As we all know, Sir Bernie Hogan-Who ordered a reduction in Stop and Search in London after the 2011 riots in order to try to build trust between the police and London’s communities.  Did that work?  We shall see.

Knife and Gun Crime between 2008 and 2016 looks like this.Reasonably constant over 8-9 years, not a huge increase but certainly hasn’t gone down much.

Contrast this with Stop and Search over the same period.

That has MOST DEFINITELY gone down

Because we can, why don’t we have a look at staffing levels within the Met over that period.

Police Officers down a little bit, but noticeable drops in Specials, PCSOs and Police Staff.

Finally, total recorded crime, how much has that reduced?

A slight dip around 2012-2013 but most definitely on the way back up would you say?

Don’t have nightmares, do sleep well.

Back soon with England and Wales Knife Crime figures.  I bet you can hardly wait.

 

Mixed Messages From @NPCC, @Police_Now @MetropolitanPolice and @CollegeOfPolicing?

I’m old, I’m confused and my brain hurts.

Firstly, the much-revered College of Policing has proposed completely shaking up the entry route into the Police Service;

The three proposals are

Proposal 1. Establish a qualifications framework for policing so that individuals can gain recognition that has meaning and credibility

Proposal 2. Opportunities for existing officers and staff to gain accredited and publicly recognised qualifications for their existing skills, if they wish to do so

Proposal 3. Develop three entry routes for new constables

undergraduate degree in policing

graduate conversion programme

higher level apprenticeships 

Hardly confusing at all, all about improving the professional image and status of Police Officers.  No bad thing per se but it fails to recognise that Police Officers already have a good, professional status but it does need to be formalised and recognised.

Then we have the Gold Service from much-vaunted Police Now.

To get with the Police Now programme, In brief, you will need to:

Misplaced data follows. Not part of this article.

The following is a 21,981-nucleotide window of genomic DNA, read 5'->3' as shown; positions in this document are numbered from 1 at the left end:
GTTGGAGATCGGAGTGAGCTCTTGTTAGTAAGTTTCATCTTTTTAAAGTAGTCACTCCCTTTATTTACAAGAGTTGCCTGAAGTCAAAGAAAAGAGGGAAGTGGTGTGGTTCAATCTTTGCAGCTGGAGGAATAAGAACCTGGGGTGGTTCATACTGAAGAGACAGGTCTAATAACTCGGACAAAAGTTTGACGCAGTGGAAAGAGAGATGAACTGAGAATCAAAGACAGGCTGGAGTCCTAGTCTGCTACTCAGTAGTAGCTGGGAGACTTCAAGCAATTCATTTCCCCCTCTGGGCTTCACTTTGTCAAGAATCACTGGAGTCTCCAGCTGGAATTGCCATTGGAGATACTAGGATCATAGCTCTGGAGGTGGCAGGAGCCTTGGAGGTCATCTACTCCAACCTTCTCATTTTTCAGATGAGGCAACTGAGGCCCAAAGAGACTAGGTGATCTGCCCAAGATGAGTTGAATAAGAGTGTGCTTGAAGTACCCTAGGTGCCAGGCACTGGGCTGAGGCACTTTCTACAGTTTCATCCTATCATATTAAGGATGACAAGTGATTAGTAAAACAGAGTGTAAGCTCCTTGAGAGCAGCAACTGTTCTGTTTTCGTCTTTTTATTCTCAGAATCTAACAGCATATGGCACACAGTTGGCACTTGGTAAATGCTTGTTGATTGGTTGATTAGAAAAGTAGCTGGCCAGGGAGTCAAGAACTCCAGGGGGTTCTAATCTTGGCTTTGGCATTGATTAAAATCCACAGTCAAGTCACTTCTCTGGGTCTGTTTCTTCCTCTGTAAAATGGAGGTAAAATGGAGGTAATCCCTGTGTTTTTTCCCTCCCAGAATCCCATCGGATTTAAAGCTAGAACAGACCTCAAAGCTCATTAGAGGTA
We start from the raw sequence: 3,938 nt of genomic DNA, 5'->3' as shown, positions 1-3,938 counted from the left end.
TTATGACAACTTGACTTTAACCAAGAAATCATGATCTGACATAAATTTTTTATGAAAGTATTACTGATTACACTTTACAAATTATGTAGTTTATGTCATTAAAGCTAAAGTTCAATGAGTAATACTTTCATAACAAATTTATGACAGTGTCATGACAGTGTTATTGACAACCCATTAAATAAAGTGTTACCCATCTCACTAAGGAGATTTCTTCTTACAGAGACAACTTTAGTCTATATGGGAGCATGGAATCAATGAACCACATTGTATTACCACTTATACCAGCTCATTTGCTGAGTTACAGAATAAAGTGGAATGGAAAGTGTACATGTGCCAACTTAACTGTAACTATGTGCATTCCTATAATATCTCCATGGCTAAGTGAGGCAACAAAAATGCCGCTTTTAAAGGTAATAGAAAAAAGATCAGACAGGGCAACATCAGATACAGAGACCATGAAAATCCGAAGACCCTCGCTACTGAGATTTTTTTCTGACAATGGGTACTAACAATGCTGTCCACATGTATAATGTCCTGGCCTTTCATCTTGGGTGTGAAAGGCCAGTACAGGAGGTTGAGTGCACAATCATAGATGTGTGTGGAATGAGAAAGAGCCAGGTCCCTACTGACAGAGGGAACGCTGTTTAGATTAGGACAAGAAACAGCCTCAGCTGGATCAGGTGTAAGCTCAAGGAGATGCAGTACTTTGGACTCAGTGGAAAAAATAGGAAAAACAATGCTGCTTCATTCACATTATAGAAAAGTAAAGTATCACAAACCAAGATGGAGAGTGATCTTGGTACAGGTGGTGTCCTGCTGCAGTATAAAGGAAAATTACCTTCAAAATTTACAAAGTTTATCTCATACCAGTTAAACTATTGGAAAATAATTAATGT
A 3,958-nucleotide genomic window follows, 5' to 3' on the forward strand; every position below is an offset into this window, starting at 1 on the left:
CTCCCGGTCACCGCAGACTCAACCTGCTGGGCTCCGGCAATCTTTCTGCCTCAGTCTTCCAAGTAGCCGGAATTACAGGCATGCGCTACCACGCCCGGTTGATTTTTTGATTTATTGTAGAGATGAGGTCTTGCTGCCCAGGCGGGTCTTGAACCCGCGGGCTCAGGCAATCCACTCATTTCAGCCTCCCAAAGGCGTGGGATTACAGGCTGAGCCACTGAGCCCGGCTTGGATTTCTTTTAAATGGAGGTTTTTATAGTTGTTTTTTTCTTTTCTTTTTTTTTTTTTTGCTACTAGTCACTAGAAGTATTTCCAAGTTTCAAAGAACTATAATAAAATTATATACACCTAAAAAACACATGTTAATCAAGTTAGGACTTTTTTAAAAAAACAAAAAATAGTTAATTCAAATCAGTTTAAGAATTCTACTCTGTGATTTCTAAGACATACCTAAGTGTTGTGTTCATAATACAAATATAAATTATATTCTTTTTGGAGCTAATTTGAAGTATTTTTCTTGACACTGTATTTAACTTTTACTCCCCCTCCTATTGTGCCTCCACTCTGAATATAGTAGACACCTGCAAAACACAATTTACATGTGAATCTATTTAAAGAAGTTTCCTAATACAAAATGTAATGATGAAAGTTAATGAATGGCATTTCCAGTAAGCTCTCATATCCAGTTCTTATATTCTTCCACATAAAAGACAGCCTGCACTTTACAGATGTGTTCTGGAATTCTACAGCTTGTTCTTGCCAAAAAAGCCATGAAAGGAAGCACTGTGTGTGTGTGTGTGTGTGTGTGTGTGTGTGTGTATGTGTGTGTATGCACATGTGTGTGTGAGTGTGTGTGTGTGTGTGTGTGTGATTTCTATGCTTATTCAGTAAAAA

be between the ages of 18-57 on application

have lived in the UK for the last three years

have indefinite leave to remain and work in the UK

be working towards or have achieved a 2:1 at undergraduate degree level or non-UK equivalent

have received a GCSE grade C or above in English language and be fluent in the written and spoken word.

So, sign up to the flagship Police Now programme to fast track to tomorrow’s leaders.

The Metropolitan Police contributes to my eternal confusion by offering Direct Entry to the CID for Specials, and this is where I need some help.

Will the successful applicants from the ranks of the Specials become part-time detectives, as and when their main job permits?  Is this a back door into the Met and they will become warranted, Regular Tecs? 

If they remain as Specials will they need to be graduates first?  How do they fit in Detective Training School with their ‘proper’ jobs? If they don’t achieve some formal accreditation in Investigating Stuff their work will be torn up,for **** paper the first time they appear in Crown Court.

If this is actually back door DE entry as a Tec, this is surely demeaning the role of the traditional Constable.  He/She needs a Degree or equivalent, a Tec needs to be a Special with who knows what academic qualifications.

I am not against Specials, I knew some very good ones and counted them amongst my friends, but this is really worrying and confusing and urgently needs clarification.  The government has already tried bolstering the Armed Forces with Reservists and that did not go well.  Policing is too important to risk getting it wrong.

Not for nothing are some Tecs in the Met labelled Cops In Disguise.

Sort yourselves out please, all of the above, work together, openly, and come up with a sensible solution that is acceptable to current and future officers alike.

It cannot be impossibe.

Unreasonable? Critical? Me?

I have been ‘accused’ on another forum of being unreasonable in my criticism of Theresa May.

Initially I, along with others, had an issue with her £1,000 pair of leather trousers worn for a press interview.  Her trousers, and jumper, were by Amanda Wakely, and her trainers by Mulberry.  Not one piece of this attire was cheap, or reasonably priced.


Yesterday she was wearing a jacket by Vivienne Westwood.  I have no idea of its worth, but again, I doubt it was cheap.  It was not new, she has worn it before, but not cheap

This is not the first, or only, time that Mrs May has been seen sporting Vivienne Westwood, she appears to be somewhat of a favourite.

I have not defected to the Fashion Police, nor would I normally take any notice whatsoever of what somebody is wearing.  I am completely oblivious to fashion labels, just ask Mrs Angry, she can confirm this.

What I do object to most vigourously is this.

Mrs May now heads a party that has waged a ruthless war on ordinary people.  If you are not a toff, investment banker, CEO of a security company or private healthcare provider you are not worthy.  Ordinary people have not seen a meaningful pay rise for 5 years or more, or worse, many have even seen their pay reduced.

The Tories, in coalition guise, came to power in 2010, and you don’t need me to remind you of all the various ‘reforms’ they have put in place since.  Most of us have an opinion on those reforms.